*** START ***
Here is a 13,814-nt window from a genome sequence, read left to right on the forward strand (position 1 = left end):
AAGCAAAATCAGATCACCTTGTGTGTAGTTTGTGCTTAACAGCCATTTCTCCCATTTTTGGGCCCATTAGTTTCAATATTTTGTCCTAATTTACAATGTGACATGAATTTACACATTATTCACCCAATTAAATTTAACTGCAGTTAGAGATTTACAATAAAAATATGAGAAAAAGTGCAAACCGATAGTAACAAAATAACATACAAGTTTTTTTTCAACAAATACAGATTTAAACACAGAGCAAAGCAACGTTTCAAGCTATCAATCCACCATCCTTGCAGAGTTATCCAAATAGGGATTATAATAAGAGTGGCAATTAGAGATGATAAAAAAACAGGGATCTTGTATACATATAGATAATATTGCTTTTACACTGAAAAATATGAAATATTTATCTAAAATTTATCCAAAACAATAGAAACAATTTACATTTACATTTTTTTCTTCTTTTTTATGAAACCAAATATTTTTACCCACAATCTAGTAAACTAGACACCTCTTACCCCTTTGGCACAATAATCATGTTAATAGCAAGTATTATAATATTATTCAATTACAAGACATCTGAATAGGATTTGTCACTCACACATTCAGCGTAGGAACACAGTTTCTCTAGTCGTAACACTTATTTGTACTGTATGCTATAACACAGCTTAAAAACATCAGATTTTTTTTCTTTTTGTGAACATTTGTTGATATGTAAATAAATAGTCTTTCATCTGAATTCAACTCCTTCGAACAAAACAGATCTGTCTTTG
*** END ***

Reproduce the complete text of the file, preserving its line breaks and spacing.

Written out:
Here is a 13,814-nt window from a genome sequence, read left to right on the forward strand (position 1 = left end):
AAGCAAAATCAGATCACCTTGTGTGTAGTTTGTGCTTAACAGCCATTTCTCCCATTTTTGGGCCCATTAGTTTCAATATTTTGTCCTAATTTACAATGTGACATGAATTTACACATTATTCACCCAATTAAATTTAACTGCAGTTAGAGATTTACAATAAAAATATGAGAAAAAGTGCAAACCGATAGTAACAAAATAACATACAAGTTTTTTTTCAACAAATACAGATTTAAACACAGAGCAAAGCAACGTTTCAAGCTATCAATCCACCATCCTTGCAGAGTTATCCAAATAGGGATTATAATAAGAGTGGCAATTAGAGATGATAAAAAAACAGGGATCTTGTATACATATAGATAATATTGCTTTTACACTGAAAAATATGAAATATTTATCTAAAATTTATCCAAAACAATAGAAACAATTTACATTTACATTTTTTTCTTCTTTTTTATGAAACCAAATATTTTTACCCACAATCTAGTAAACTAGACACCTCTTACCCCTTTGGCACAATAATCATGTTAATAGCAAGTATTATAATATTATTCAATTACAAGACATCTGAATAGGATTTGTCACTCACACATTCAGCGTAGGAACACAGTTTCTCTAGTCGTAACACTTATTTGTACTGTATGCTATAACACAGCTTAAAAACATCAGATTTTTTTTCTTTTTGTGAACATTTGTTGATATGTAAATAAATAGTCTTTCATCTGAATTCAACTCCTTCGAACAAAACAGATCTGTCTTTG